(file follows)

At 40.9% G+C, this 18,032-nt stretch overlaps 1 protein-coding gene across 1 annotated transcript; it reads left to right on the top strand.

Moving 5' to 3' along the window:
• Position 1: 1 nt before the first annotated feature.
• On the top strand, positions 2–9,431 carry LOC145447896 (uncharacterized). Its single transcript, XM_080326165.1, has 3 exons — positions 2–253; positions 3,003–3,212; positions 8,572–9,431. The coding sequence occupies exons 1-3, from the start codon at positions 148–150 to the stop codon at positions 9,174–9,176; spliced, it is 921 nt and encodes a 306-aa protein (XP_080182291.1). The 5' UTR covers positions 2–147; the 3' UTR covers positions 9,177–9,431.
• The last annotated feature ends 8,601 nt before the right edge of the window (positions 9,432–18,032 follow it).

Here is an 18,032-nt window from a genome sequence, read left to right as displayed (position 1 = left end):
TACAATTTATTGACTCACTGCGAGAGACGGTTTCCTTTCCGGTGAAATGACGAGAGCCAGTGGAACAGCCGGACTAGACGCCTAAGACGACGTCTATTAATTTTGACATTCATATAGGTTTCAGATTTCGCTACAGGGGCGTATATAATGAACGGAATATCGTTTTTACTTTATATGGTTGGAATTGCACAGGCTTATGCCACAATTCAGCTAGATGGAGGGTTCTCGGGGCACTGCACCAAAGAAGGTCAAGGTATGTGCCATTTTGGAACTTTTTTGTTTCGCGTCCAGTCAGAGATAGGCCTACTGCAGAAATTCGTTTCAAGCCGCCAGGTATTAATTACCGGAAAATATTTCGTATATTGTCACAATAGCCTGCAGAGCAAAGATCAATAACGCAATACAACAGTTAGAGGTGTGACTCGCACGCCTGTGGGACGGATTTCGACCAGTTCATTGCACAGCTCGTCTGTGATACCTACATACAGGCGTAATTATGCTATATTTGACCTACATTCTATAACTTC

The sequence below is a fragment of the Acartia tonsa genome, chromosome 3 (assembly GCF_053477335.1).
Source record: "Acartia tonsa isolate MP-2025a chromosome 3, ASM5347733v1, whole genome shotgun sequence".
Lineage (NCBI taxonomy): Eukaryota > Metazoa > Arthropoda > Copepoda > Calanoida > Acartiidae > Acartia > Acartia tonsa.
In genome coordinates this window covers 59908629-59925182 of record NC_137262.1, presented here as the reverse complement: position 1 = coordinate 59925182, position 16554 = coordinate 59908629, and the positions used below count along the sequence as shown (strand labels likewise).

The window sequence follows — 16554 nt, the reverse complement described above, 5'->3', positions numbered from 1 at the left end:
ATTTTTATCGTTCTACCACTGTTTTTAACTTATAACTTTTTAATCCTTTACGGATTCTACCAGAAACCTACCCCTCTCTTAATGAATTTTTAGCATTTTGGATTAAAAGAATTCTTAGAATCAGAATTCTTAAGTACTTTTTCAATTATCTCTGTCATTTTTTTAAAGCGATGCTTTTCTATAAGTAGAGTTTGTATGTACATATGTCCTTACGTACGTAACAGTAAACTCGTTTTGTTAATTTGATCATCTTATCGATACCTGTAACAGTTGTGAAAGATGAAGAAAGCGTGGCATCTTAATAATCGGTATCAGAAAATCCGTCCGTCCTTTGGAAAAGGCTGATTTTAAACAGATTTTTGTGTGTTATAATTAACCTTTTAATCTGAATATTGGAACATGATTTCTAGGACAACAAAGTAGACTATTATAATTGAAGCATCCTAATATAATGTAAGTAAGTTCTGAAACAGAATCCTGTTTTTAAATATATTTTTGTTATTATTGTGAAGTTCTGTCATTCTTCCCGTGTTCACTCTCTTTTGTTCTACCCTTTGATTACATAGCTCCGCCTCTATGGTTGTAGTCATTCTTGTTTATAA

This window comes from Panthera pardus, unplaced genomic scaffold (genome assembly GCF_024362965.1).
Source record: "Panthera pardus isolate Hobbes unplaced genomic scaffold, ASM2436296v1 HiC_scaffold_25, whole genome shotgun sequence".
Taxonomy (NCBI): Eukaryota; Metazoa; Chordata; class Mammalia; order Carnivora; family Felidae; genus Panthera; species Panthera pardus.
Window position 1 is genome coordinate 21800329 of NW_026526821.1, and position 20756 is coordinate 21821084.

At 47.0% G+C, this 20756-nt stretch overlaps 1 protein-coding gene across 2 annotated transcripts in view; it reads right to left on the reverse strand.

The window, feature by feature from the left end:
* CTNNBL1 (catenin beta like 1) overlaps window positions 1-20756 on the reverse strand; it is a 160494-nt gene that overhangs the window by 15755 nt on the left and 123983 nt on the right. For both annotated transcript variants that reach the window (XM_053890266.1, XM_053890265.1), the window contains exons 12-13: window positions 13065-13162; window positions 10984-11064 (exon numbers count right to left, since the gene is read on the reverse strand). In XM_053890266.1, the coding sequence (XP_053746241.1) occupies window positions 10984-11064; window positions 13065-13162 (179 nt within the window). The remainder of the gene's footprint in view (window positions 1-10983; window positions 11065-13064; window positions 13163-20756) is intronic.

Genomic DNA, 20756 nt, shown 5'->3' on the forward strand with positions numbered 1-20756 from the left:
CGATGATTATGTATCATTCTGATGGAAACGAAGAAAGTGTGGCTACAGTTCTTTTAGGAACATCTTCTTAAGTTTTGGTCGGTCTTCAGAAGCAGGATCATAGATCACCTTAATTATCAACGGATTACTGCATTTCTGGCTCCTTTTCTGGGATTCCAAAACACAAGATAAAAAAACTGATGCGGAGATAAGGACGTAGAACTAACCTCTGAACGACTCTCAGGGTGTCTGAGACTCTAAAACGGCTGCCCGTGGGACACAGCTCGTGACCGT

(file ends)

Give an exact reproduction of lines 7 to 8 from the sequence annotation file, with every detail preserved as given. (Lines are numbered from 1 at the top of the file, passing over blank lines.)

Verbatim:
TACAATTTATTGACTCACTGCGAGAGACGGTTTCCTTTCCGGTGAAATGACGAGAGCCAGTGGAACAGCCGGACTAGACGCCTAAGACGACGTCTATTAATTTTGACATTCATATAGGTTTCAGATTTCGCTACAGGGGCGTATATAATGAACGGAATATCGTTTTTACTTTATATGGTTGGAATTGCACAGGCTTATGCCACAATTCAGCTAGATGGAGGGTTCTCGGGGCACTGCACCAAAGAAGGTCAAGGTATGTGCCATTTTGGAACTTTTTTGTTTCGCGTCCAGTCAGAGATAGGCCTACTGCAGAAATTCGTTTCAAGCCGCCAGGTATTAATTACCGGAAAATATTTCGTATATTGTCACAATAGCCTGCAGAGCAAAGATCAATAACGCAATACAACAGTTAGAGGTGTGACTCGCACGCCTGTGGGACGGATTTCGACCAGTTCATTGCACAGCTCGTCTGTGATACCTACATACAGGCGTAATTATGCTATATTTGACCTACATTCTATAACTTC

The sequence below is a fragment of the Acartia tonsa genome, chromosome 3 (assembly GCF_053477335.1).